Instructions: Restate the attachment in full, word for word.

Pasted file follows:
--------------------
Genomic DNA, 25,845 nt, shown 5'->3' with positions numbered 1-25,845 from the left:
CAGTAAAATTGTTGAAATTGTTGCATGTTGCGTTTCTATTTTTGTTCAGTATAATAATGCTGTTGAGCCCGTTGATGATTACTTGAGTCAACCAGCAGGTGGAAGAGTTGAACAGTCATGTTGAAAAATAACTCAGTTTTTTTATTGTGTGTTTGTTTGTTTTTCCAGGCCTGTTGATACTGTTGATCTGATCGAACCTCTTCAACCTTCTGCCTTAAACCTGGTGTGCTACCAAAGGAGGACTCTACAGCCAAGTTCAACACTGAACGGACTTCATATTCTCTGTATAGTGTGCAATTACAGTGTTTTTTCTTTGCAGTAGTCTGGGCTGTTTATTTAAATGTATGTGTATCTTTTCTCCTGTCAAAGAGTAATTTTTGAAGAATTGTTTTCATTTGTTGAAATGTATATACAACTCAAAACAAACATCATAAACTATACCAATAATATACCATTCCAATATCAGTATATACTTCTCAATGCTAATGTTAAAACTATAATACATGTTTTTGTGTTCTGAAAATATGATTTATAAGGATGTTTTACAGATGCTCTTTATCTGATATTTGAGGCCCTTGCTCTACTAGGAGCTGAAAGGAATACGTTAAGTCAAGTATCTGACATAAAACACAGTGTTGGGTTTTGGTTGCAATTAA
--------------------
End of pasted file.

Genomic DNA, 25,845 nt, shown 5'->3' with positions numbered 1-25,845 from the left:
CAGTAAAATTGTTGAAATTGTTGCATGTTGCGTTTCTATTTTTGTTCAGTATAATAATGCTGTTGAGCCCGTTGATGATTACTTGAGTCAACCAGCAGGTGGAAGAGTTGAACAGTCATGTTGAAAAATAACTCAGTTTTTTTATTGTGTGTTTGTTTGTTTTTCCAGGCCTGTTGATACTGTTGATCTGATCGAACCTCTTCAACCTTCTGCCTTAAACCTGGTGTGCTACCAAAGGAGGACTCTACAGCCAAGTTCAACACTGAACGGACTTCATATTCTCTGTATAGTGTGCAATTACAGTGTTTTTTCTTTGCAGTAGTCTGGGCTGTTTATTTAAATGTATGTGTATCTTTTCTCCTGTCAAAGAGTAATTTTTGAAGAATTGTTTTCATTTGTTGAAATGTATATACAACTCAAAACAAACATCATAAACTATACCAATAATATACCATTCCAATATCAGTATATACTTCTCAATGCTAATGTTAAAACTATAATACATGTTTTTGTGTTCTGAAAATATGATTTATAAGGATGTTTTACAGATGCTCTTTATCTGATATTTGAGGCCCTTGCTCTACTAGGAGCTGAAAGGAATACGTTAAGTCAAGTATCTGACATAAAACACAGTGTTGGGTTTTGGTTGCAATTAA